Motivation is Not Just for Cheerleaders: ARCS Model

When designing instruction, it’s important to determine the best way to motivate learners because it will have an everlasting effect on the learning outcomes and the learners’ experience.

The ARCS Model of Motivational Design was developed by John Keller. It contains four steps of promoting motivation in learning and presumes that people are motivated to learn when they see the value in the instruction. Motivation also occurs in learning when there is realistic expectation for success.

The ARCS Model consists of four parts: Attention, Relevance, Confidence, and Satisfaction.

ARCS_Model_Components_Table

The first two parts of the model, Attention and Relevance, are important because Confidence and Satisfaction build upon them.

Attention– Attention is the interest learners’ display of the instructional concepts. Grabbing the attention of learners is the most important part of the model because it INITIATES the motivation. Once learners are interested in a topic, they are willing to spend their time, pay attention, and find out more. Ways an instructor can gain the attention of the learner include:

1. Perceptual Arousal (using surprise or uncertain situations)
2. Inquiry Arousal (offering challenging questions and problems to solve that stimulate curiosity)
3. Variability (using a variety of resources and methods of teaching to meet learners’ varying needs)

Relevance– Relevance must be established by using examples that the learners are familiar with. The goal of the Relevance component is to make the lesson plan or instructional materials as relevant to the learner as possible. If relevance is not conveyed, learners will lose attention.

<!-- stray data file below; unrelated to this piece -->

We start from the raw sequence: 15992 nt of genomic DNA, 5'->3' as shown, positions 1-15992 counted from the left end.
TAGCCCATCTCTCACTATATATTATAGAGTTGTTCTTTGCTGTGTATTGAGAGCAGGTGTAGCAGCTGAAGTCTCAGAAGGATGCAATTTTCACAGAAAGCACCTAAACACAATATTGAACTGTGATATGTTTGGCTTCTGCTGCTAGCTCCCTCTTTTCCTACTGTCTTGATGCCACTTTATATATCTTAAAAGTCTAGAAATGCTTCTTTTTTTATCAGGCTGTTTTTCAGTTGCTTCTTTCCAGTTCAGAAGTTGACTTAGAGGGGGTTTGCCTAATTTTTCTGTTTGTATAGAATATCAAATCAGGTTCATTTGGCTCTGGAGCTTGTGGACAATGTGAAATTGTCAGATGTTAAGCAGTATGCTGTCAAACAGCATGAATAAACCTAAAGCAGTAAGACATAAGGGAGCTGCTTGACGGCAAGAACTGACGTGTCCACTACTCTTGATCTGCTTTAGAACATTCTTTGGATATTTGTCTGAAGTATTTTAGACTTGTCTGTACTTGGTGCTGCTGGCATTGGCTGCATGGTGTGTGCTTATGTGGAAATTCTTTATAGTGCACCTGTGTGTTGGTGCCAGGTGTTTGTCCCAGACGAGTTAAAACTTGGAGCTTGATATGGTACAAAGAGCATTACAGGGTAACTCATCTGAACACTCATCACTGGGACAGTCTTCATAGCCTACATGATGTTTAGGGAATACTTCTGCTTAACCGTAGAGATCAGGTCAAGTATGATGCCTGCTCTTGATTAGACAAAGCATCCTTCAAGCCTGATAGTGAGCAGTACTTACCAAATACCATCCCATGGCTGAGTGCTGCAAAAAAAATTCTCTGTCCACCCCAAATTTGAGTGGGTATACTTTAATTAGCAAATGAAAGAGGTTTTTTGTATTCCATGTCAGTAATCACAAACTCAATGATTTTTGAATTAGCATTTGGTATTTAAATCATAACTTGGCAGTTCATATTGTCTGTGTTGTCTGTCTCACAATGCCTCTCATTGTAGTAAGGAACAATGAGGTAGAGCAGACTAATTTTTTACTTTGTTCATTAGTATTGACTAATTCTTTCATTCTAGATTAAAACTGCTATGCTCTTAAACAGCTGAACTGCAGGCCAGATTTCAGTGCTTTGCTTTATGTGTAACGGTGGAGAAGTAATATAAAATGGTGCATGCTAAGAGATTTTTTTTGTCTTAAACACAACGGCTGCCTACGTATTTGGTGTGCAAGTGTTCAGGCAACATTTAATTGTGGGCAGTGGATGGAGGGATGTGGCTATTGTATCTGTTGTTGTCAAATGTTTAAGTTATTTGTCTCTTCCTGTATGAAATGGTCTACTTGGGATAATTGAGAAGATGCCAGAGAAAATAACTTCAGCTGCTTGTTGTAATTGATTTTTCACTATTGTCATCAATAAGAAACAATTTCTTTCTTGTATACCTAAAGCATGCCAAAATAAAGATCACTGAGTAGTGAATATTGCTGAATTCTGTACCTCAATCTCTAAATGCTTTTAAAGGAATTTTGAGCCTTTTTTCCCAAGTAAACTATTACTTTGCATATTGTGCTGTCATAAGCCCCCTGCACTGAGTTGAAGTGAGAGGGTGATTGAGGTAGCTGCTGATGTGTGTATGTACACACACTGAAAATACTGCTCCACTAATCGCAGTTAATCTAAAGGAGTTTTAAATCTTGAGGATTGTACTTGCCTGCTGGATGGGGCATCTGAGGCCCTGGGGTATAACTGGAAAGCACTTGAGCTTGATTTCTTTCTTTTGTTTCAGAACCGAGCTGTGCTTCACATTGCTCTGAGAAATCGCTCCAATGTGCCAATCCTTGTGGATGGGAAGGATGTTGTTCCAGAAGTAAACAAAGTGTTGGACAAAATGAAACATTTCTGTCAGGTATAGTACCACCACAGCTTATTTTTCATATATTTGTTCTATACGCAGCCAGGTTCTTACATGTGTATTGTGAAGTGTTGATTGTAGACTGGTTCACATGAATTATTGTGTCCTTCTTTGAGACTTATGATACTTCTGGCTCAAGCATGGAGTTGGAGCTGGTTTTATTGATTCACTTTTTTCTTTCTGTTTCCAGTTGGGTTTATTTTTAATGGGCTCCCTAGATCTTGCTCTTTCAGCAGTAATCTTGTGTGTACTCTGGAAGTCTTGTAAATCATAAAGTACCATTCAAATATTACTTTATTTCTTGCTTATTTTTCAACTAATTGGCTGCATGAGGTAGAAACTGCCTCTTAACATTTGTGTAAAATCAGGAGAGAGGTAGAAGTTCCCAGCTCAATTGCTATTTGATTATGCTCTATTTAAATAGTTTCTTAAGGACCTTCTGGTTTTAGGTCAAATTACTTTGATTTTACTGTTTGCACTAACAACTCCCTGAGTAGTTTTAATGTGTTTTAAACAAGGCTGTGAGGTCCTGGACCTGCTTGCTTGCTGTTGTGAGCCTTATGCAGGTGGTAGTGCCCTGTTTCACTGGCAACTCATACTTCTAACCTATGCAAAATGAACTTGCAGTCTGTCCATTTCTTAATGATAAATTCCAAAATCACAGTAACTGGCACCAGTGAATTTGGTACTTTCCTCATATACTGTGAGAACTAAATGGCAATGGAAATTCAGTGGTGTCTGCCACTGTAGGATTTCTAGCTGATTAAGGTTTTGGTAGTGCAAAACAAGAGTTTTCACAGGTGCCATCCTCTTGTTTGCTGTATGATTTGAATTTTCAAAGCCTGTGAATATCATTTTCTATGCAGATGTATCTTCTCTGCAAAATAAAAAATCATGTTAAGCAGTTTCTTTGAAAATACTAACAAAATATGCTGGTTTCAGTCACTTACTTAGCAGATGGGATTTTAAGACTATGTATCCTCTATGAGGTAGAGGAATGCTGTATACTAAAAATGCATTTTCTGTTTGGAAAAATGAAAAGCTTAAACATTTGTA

1. Goal Oriented (present objectives and purpose and specific methods for successful achievement)
2. Motive Matching (match objectives to learner needs)
3. Familiarity (present content in understandable ways that relate to learners’ experiences)

Confidence– Confidence focuses on establishing positive expectations for achieving success. The confidence level of learners is often correlated with motivation and effort in reaching a performance objective. Therefore, instructional design should provide students with a method for estimating their success.

1. Learning Requirements (inform students about learning requirements and assessment criteria)
2. Successful Opportunities (provide meaningful opportunities for successful learning)
3. Personal Responsibility (link learning success to learners’ personal effort and ability)

Satisfaction– Learners must obtain some type of satisfaction from a learning experience. This satisfaction can be from a variety of things such as sense of achievement and praise from a higher-up. This component is where feedback and reinforcement are utilized and learners use their results to be further motivated to learn. Instruction should be designed to allow learners to use their newly learned skill in an authentic setting.

1. Intrinsic Reinforcement (encourage and support intrinsic enjoyment of the learning experience)
2. Extrinsic Rewards (provide positive reinforcement and motivational feedback)
3. Equity (maintain consistent standards for success)

As an instructional designer, it’s important to understand what motivates learners and how those motivations can be used to encourage the achievement of the learning objectives.

Keller’s ARCS Model is one way that can guide the development of motivational instruction. Remember, today’s learners aren’t just interested in being lectured at, but want value from the instruction and in having the value, will be motivated to contribute.

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About Julie Tausend Burba

Instructional Designer at Hulu, Ed Tech and Project Management enthusiast. MBA Technology Management, MS Management, BS Communications, Traveler and Cook.

Posted on August 1, 2013, in Instructional Design, Tausend Talks Shop, Teaching Tools and tagged , , , . Bookmark the permalink. Leave a comment.

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